Mass testing will be rolled out to secondary school children in the worst-affected areas of London, Kent and Essex, the health secretary has said.
Matt Hancock said "by far" the fastest rise in coronavirus infection rates in these areas was in 11 to 18-year-olds.
This age group in these areas should be tested regardless of symptoms, he said.
"We need to do everything to stop the spread in school-age children now," Mr Hancock said, adding that more details will be set out on Friday.
It comes after Londoners were urged to "stick by the rules" this week amid fears the capital - in tier two - may be put under tier--three restrictions following a rise in Covid-19 cases.
Meanwhile, all secondary schools and further education colleges in Wales will move classes online from Monday, Welsh education minister Kirsty Williams has announced.
Speaking at a Downing Street press briefing, Mr Hancock said the government was "particularly concerned" about coronavirus cases in parts of London, Kent and Essex, which were rising and were often "already high".
He said the government must not wait until the next review of the tiered restrictions on 16 December but must "take targeted action immediately".
Mr Hancock said "in particular" there was a "very specific rise" among the secondary school age group and specifically in north-east London, while the rate among adults in London was "broadly flat".
He said: "We know from experience that a sharp rise in case in younger people can lead to a rise among more vulnerable age groups later."
East London and the parts of Kent and Essex that border it have become one of the major Covid hotspots in England.
Rates have been rising in recent weeks with some areas seeing well over 300 cases per 100,000 people in the past week. To put that in perspective, it's close to double the rate seen in Manchester which is currently in tier three.
The data shows cases are being driven by young people but the concern is that that will then lead to high rates among older age groups who are susceptible to serious illness.
The government's hope is by flooding the areas with testing they will be able to break the chains of transmission.
But that will be too late in terms of the difficult call that has to be made by Wednesday when the government decides whether areas move up or down in the system of tiers.
Ministers have wanted to treat London as a whole, but with some of the southern boroughs seeing below average rates there is a growing argument the capital should be split when it comes to restrictions.
The mass testing plan will apply in the seven worst-affected boroughs of London, plus parts of Essex that border London and parts of Kent.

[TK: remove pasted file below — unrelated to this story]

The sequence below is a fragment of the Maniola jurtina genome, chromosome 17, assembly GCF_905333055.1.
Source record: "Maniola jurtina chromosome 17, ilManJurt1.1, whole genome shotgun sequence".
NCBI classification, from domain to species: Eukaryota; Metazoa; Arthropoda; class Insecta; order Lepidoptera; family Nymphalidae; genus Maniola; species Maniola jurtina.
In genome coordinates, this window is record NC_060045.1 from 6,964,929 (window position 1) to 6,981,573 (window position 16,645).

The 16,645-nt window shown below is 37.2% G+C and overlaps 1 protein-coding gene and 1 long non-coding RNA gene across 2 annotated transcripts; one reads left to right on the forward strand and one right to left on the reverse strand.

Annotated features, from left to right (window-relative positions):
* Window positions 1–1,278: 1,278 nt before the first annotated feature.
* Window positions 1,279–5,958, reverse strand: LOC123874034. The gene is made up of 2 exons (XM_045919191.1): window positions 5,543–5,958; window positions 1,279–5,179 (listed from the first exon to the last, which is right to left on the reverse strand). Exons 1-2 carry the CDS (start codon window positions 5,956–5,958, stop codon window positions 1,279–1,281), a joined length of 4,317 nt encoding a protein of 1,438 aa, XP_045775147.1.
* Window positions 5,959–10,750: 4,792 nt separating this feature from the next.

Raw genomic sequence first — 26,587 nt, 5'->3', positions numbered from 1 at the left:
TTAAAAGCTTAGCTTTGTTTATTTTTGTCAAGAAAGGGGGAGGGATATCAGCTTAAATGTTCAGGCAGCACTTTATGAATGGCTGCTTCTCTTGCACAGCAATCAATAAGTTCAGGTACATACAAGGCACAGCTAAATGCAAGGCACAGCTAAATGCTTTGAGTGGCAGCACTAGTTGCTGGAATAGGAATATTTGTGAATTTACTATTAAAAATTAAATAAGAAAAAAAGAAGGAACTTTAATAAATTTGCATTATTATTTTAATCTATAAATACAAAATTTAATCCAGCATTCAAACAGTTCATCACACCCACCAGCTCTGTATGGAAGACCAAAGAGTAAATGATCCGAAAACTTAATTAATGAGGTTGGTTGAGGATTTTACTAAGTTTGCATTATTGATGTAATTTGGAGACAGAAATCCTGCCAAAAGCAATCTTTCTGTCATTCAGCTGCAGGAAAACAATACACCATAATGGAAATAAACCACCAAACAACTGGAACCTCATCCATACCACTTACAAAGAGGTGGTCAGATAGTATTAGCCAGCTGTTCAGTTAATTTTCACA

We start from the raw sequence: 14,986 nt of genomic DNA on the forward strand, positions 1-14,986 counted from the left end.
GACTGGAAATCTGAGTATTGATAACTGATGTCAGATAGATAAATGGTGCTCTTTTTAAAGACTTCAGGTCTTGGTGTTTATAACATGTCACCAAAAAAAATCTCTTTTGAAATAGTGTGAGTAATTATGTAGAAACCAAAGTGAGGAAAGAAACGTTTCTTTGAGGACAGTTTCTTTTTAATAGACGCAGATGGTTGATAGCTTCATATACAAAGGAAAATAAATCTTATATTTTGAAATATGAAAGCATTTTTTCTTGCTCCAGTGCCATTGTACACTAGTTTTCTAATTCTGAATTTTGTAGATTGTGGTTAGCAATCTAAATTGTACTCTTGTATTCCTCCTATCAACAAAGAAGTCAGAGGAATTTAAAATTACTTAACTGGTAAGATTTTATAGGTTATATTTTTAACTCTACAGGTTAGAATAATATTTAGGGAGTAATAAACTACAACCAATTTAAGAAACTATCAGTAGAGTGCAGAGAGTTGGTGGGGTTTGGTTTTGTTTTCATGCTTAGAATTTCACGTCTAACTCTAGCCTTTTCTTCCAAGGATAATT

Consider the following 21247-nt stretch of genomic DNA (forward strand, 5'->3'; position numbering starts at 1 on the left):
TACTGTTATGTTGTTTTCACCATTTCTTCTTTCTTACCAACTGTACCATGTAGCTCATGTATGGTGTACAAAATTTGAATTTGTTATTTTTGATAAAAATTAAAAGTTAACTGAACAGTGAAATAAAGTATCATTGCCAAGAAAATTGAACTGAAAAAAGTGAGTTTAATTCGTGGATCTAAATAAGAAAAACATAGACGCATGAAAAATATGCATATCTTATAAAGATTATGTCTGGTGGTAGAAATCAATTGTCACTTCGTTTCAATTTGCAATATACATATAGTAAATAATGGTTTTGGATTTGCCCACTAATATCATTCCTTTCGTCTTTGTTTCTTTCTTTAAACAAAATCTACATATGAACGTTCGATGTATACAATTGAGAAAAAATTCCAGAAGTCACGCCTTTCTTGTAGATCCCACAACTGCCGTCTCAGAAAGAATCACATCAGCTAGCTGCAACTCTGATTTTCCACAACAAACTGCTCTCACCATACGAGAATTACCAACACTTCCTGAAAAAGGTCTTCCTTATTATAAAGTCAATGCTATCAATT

Mr Hancock said it was "right" to keep schools open "for education and for public health".
"We are therefore surging mobile testing units and will be working with schools and local authorities to encourage these children and their families to get tested over the coming days," he said.
Mr Hancock said both PCR (a standard coronavirus test) and lateral flow testing - which takes about half an hour to show a result - would be used.
London and Essex are currently in tier two - the second highest level - meaning there is no household mixing allowed anywhere indoors and the rule of six applies outdoors.
Kent is in tier three, the highest level, in which you can only meet other households in outdoor public spaces such as parks, where the rule of six applies.
Four London boroughs were among the 20 places with the highest case rates in England in the week ending 6 December, according to Public Health England. They are Havering (400.7 cases per 100,000 people), Barking and Dagenham (333.5), Waltham Forest (327.1) and Redbridge (310.3).
Prof Paul Hunter, from the University of East Anglia's school of medicine, told the BBC it "does sadly look like" the capital would be moved into tier three.
Mayor of London Sadiq Khan said on Thursday that London was facing "a tipping point" - but that placing it under tier three restrictions would be "catastrophic".
However, Mr Hancock said he "didn't want to pre-empt" any decision that might be made about moving London and parts of the South East into tier three.
He said it was "not inevitable" that the capital would have to face tighter rules.
Third wave 'not inevitable'
Mr Hancock also told the briefing it was important not to "blow" the progress made so far in controlling coronavirus and urged everyone to "stay on our guard now and through Christmas".
He said tens of thousands of people had been vaccinated with the Pfzier/BioNTech jab in 73 UK hospital hubs.
GP-led sites will begin vaccinations next week, Mr Hancock said, with jabs administered in some care homes by Christmas.
Asked whether people would be able to spend New Year's Eve with their close family members, he said there would be no special set of rules for the occasion.
England's chief medical officer Prof Chris Whitty said a third wave was "not inevitable" but warned people must be "very, very sensible" over Christmas.
"The way we prevent it [a third wave] is everybody, all of us, coming together and deciding we want to try and stick to the guidance that's there," he said.
Last week, Scotland's education secretary said there would be no extension to the nation's school Christmas holidays, despite talks about potentially shutting all schools on 18 December and reopening them again on 11 January.
Meanwhile, Northern Ireland's education minister has repeatedly said there were no plans to close schools early for the Christmas break.
The latest coronavirus daily figures show 20,964 new coronavirus infections have been recorded across the UK, and another 516 people have died within 28 days of a positive test, bringing the total to 63,082.